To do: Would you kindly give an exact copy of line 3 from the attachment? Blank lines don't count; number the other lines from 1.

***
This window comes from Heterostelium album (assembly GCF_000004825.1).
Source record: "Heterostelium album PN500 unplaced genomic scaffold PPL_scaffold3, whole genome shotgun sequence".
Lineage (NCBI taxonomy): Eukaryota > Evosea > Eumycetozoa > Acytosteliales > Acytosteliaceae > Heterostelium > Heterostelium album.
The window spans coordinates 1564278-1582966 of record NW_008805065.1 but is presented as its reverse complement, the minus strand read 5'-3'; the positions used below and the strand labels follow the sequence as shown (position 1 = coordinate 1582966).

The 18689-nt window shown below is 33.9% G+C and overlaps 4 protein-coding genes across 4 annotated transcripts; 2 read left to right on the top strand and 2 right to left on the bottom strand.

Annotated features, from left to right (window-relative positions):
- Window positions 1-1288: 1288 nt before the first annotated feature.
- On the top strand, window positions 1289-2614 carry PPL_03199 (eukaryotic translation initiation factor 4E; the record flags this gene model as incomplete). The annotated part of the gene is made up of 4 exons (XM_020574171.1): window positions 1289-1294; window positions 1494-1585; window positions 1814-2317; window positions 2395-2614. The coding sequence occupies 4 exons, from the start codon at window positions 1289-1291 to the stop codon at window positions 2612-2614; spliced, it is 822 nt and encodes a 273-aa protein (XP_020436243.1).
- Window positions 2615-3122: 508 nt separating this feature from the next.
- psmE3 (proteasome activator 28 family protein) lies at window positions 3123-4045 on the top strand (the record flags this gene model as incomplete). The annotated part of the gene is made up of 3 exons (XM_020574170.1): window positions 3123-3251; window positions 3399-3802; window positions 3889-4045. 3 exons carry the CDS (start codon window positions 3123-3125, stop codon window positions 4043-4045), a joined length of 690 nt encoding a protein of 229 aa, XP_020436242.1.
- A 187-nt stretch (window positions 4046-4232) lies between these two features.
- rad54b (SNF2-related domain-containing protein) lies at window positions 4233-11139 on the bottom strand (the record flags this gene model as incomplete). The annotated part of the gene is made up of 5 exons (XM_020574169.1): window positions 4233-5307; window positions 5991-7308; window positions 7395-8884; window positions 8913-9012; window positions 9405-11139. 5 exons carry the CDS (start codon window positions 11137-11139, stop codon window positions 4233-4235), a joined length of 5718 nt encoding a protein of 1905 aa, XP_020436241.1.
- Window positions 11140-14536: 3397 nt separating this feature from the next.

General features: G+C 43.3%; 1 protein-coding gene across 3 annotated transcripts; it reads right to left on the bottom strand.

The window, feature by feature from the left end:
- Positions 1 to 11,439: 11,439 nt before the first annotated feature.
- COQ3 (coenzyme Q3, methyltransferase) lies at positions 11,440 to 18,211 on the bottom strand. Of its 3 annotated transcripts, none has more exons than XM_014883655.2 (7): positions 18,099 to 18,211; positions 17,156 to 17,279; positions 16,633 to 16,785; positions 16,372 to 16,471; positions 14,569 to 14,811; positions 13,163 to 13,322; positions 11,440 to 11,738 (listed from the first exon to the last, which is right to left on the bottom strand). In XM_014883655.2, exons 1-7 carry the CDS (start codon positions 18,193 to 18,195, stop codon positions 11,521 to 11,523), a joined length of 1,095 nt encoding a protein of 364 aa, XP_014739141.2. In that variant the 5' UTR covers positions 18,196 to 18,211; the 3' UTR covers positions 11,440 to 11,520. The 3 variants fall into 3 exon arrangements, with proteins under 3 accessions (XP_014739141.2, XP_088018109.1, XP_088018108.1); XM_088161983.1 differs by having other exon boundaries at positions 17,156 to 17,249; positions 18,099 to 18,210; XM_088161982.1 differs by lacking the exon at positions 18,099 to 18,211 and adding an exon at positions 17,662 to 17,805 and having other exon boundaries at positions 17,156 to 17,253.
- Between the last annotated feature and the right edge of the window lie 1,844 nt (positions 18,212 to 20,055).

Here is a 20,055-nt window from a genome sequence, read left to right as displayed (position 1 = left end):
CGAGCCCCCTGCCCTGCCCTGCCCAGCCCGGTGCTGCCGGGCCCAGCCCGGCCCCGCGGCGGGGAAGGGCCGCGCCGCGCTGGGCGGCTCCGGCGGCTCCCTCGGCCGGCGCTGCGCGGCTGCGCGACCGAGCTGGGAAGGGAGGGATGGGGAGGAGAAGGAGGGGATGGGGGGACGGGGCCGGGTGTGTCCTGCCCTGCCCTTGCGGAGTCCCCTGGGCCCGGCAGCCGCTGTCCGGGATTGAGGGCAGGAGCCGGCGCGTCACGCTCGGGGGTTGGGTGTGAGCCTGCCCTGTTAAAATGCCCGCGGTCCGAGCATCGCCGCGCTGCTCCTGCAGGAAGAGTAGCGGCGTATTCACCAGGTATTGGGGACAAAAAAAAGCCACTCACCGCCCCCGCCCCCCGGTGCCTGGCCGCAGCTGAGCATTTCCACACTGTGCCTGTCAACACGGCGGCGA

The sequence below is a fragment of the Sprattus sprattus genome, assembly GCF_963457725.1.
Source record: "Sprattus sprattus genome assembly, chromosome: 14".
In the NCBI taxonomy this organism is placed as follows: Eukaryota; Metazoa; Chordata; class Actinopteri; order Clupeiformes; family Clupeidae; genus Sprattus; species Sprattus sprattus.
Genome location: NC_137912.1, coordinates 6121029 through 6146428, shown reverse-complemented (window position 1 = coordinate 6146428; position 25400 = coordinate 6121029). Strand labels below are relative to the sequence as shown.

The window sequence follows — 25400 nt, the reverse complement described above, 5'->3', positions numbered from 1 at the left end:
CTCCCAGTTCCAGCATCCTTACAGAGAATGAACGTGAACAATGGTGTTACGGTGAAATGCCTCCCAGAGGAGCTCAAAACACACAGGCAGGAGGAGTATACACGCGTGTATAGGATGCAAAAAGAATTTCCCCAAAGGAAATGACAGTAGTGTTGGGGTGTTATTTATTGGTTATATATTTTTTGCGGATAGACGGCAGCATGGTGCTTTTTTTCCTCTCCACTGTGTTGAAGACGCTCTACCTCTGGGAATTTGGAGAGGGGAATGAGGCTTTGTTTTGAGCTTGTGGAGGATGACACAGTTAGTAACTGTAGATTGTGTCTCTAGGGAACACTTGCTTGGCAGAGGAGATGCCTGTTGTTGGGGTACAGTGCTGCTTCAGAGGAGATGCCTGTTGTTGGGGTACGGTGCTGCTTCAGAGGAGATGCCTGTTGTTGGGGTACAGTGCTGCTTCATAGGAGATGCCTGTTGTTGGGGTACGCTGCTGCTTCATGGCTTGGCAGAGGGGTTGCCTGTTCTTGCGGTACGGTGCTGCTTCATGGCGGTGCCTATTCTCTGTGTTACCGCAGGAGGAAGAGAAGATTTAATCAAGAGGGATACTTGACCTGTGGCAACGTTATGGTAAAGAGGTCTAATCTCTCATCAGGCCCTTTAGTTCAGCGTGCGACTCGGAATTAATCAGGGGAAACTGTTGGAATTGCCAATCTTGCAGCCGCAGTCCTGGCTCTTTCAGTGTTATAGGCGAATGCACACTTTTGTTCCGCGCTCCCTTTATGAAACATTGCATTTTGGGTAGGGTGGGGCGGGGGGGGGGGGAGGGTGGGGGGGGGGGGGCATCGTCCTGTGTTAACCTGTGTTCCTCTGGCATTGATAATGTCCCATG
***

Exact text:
Lineage (NCBI taxonomy): Eukaryota > Evosea > Eumycetozoa > Acytosteliales > Acytosteliaceae > Heterostelium > Heterostelium album.